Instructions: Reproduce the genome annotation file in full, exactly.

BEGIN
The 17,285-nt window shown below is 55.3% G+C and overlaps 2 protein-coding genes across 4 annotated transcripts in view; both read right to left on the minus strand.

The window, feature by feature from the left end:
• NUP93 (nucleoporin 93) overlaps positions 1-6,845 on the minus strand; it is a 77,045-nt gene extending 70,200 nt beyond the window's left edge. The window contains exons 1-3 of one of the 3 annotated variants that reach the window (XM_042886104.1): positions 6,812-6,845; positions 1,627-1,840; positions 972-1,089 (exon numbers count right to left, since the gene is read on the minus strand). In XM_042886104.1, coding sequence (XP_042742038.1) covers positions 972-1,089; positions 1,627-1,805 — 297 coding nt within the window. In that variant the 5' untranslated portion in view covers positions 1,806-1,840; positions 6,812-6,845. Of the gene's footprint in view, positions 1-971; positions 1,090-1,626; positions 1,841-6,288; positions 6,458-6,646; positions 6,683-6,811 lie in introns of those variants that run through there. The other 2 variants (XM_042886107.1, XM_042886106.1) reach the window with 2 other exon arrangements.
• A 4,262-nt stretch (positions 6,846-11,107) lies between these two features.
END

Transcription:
The 17,285-nt window shown below is 55.3% G+C and overlaps 2 protein-coding genes across 4 annotated transcripts in view; both read right to left on the minus strand.

The window, feature by feature from the left end:
• NUP93 (nucleoporin 93) overlaps positions 1-6,845 on the minus strand; it is a 77,045-nt gene extending 70,200 nt beyond the window's left edge. The window contains exons 1-3 of one of the 3 annotated variants that reach the window (XM_042886104.1): positions 6,812-6,845; positions 1,627-1,840; positions 972-1,089 (exon numbers count right to left, since the gene is read on the minus strand). In XM_042886104.1, coding sequence (XP_042742038.1) covers positions 972-1,089; positions 1,627-1,805 — 297 coding nt within the window. In that variant the 5' untranslated portion in view covers positions 1,806-1,840; positions 6,812-6,845. Of the gene's footprint in view, positions 1-971; positions 1,090-1,626; positions 1,841-6,288; positions 6,458-6,646; positions 6,683-6,811 lie in introns of those variants that run through there. The other 2 variants (XM_042886107.1, XM_042886106.1) reach the window with 2 other exon arrangements.
• A 4,262-nt stretch (positions 6,846-11,107) lies between these two features.